do dopa mucuna supplements work?

Dopamine Bean: Do Dopa Mucuna Supplements Work?

By Simon Spichak, MSc | August 16th, 2022

A trendy dietary supplement called dopa mucuna appears to contain dangerously high levels of a dopamine-boosting drug called levodopa. Researchers warn of unintended side effects.

Millions of people buy into brain-boosting supplements because they promise a simple solution to boosting cognitive function. Since many supplements contain compounds found in plants, proponents of these products sometimes falsely claim that they must be safe. The latest supplement being called into question is mucuna, sometimes called  “dopamine bean” or “dopa mucuna.” 

Common across Amazon and other online marketplaces, mucuna supplements’ labels and online reviews claim this dose of dopamine can improve mood, focus and energy, maybe even boost your sex drive and reduce stress.

Pieter Cohen, a physician and researcher at Cambridge Health Alliance and the lead author on a new study on mucuna supplements in JAMA Neurology, first became interested in mucuna supplements when some concerned parents came to him asking him to help their son.

“They believed their son was having serious psychiatric effects from the supplements – and wouldn’t stop using them,” Cohen told Being Patient. This led him to investigate the levels of the active ingredient in these “dopamine bean” supplements — a naturally occurring compound called levodopa — which is extracted from a plant called Mucuna pruriens.

Levodopa in high doses is used as a drug to treat people with Parkinson’s disease, a neurodegenerative condition where dopamine-producing cells in the brain begin to die off. On Amazon, mucuna supplements in pill form vary widely in price: from a more expensive 45-day supply costing $36 to one which sells 240 pills (mucuna mixed with ashwagandha) for $20. 

“Some supplements contained more than twice as much levodopa than found in many prescription-only formulations,” Cohen said. To him, this was a big red flag.

While levodopa can increase dopamine levels to treat the symptoms of Parkinson’s disease, he explained, too much levodopa can cause problems including dizziness, constipation and diarrhea. At its most extreme, levodopa  may cause hallucinations and other worrying symptoms that sometimes resemble schizophrenia.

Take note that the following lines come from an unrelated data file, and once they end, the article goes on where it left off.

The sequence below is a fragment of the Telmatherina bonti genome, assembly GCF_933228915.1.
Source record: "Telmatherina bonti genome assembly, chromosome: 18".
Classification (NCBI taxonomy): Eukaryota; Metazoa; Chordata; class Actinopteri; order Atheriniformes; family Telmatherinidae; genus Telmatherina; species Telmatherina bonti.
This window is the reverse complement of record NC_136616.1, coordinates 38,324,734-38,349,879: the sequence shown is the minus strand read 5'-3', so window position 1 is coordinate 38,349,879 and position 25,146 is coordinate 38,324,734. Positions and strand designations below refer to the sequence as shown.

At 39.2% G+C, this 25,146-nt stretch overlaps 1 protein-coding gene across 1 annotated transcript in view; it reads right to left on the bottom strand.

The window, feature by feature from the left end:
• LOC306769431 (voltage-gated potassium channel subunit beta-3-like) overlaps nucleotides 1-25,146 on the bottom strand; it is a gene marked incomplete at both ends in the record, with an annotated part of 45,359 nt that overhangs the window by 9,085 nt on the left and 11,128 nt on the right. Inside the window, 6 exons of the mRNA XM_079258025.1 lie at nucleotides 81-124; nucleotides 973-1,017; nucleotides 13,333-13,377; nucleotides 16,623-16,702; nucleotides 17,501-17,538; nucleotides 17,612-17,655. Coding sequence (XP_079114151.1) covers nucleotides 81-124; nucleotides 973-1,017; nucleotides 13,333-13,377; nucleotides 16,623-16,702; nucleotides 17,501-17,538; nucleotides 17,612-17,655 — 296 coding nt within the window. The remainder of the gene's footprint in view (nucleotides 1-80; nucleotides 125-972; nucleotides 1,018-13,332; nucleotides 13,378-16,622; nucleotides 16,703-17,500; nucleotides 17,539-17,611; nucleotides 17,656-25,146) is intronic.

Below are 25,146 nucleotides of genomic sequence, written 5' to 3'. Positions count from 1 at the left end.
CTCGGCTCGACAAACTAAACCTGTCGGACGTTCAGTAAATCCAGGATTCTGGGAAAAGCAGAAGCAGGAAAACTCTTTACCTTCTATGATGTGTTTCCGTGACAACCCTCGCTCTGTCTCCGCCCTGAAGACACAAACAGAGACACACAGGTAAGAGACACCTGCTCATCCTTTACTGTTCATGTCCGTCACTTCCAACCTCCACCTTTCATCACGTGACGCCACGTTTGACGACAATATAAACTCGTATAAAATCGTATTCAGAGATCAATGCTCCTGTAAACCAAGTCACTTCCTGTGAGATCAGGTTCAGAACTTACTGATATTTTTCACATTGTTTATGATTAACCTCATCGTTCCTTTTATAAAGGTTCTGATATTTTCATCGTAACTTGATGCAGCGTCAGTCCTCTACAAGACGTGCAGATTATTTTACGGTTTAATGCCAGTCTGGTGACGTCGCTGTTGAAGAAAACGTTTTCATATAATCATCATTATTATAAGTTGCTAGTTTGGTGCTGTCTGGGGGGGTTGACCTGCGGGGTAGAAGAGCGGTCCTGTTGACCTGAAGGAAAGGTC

Dietary supplements make upare a $40 billion dollar industry, but the marketing claims made by these products, which are not regulated by the Food and Drug Administration, making this medical empire more of a “Wild West.” The industry also employs celebrity spokespersons like Neuriva Plus commercials feature Big Bang Theory star and Jeopardy co-host Mayim Bialik (who incidentally has a PhD in an unrelated area of neuroscience but no academic publications).

Despite big claims by these supplements’ makers and by their celebrity spokespersons, credible, peer-reviewed studies have shown that, generally, dietary supplements don’t have meaningful physical or cognitive health benefits for otherwise healthy people. In fact, some studies have shown that they may cause harm due to undeclared, dangerous or illegal ingredients. 

Cohen and his colleagues compared the amount of levodopa in supplements found in the database maintained by the National Institutes of Health to extracts from the actual bean. They found that the mucuna supplements contained between 230 and 2,200 percent more of the dopamine precursor than the extract from the actual beans. 

How commonly is the supplement used? This issue hasn’t been widely addressed by researchers, though another study in 2019 surveyed 205 people with Parkinson’s and found that more than five in six of them are taking dietary supplements to help treat the disease. Seven percent of that group reported using mucuna. 

There has been no studies outside of patients with Parkinson disease — but there is plenty of social media buzz on the use of these supplements to improve mood,” Cohen said. Under careful consultation and care of a doctor, they may supplement the treatment of Parkinson’s.

Cohen added, “Nothing prohibits ‘botanical’ supplements from being formulated into potent prescription-type drugs — and when this happens, the risks to consumers are unpredictable.”

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